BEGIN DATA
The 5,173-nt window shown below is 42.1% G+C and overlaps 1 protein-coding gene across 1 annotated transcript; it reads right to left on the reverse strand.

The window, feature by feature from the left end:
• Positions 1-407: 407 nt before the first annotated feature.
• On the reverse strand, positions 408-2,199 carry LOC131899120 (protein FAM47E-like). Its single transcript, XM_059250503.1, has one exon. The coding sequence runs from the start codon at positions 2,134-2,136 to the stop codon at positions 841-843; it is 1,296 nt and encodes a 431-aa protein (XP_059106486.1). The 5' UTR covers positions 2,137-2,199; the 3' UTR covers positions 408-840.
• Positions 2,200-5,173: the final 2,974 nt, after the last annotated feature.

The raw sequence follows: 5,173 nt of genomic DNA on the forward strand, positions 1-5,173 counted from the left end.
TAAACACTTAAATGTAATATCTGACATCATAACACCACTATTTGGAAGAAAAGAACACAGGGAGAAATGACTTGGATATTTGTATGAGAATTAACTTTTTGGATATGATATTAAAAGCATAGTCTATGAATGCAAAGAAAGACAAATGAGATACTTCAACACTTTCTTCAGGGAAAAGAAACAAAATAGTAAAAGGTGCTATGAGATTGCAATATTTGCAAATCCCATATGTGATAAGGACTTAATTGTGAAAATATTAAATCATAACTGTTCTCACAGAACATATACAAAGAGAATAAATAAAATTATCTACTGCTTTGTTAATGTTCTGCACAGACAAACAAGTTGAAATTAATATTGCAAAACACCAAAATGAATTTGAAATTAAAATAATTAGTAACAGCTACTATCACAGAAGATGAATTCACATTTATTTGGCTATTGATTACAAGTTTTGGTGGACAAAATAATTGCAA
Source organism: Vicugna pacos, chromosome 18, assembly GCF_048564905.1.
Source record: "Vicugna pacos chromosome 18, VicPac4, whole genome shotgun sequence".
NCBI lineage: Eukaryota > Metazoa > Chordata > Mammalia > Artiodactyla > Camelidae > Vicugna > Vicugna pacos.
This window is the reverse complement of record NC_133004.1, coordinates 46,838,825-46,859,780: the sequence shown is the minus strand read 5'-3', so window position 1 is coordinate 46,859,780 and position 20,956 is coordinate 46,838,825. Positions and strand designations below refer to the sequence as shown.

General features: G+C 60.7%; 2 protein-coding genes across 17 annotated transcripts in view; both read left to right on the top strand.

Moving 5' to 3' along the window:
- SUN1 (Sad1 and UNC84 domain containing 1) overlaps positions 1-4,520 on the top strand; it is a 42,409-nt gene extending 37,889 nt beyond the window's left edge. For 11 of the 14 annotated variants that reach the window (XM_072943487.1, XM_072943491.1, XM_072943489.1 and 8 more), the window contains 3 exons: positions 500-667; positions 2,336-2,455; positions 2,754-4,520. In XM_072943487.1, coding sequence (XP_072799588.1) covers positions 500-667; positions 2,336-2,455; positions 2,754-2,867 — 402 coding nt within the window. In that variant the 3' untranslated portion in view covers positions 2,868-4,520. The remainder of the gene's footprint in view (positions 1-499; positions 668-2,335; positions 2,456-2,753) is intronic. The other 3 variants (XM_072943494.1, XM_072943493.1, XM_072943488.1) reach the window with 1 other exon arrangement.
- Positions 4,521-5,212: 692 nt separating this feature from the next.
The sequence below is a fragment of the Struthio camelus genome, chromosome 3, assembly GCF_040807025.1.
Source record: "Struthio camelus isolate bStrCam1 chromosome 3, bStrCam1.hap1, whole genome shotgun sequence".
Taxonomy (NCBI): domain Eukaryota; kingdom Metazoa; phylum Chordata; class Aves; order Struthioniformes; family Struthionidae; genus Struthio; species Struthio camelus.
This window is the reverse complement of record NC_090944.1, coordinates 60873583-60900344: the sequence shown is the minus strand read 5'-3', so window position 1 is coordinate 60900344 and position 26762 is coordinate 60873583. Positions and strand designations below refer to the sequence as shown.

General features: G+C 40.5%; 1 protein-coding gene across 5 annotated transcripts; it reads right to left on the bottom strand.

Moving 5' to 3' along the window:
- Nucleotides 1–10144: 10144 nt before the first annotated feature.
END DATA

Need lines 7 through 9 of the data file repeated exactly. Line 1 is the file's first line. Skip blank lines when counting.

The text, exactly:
TAAACACTTAAATGTAATATCTGACATCATAACACCACTATTTGGAAGAAAAGAACACAGGGAGAAATGACTTGGATATTTGTATGAGAATTAACTTTTTGGATATGATATTAAAAGCATAGTCTATGAATGCAAAGAAAGACAAATGAGATACTTCAACACTTTCTTCAGGGAAAAGAAACAAAATAGTAAAAGGTGCTATGAGATTGCAATATTTGCAAATCCCATATGTGATAAGGACTTAATTGTGAAAATATTAAATCATAACTGTTCTCACAGAACATATACAAAGAGAATAAATAAAATTATCTACTGCTTTGTTAATGTTCTGCACAGACAAACAAGTTGAAATTAATATTGCAAAACACCAAAATGAATTTGAAATTAAAATAATTAGTAACAGCTACTATCACAGAAGATGAATTCACATTTATTTGGCTATTGATTACAAGTTTTGGTGGACAAAATAATTGCAA
Source organism: Vicugna pacos, chromosome 18, assembly GCF_048564905.1.
Source record: "Vicugna pacos chromosome 18, VicPac4, whole genome shotgun sequence".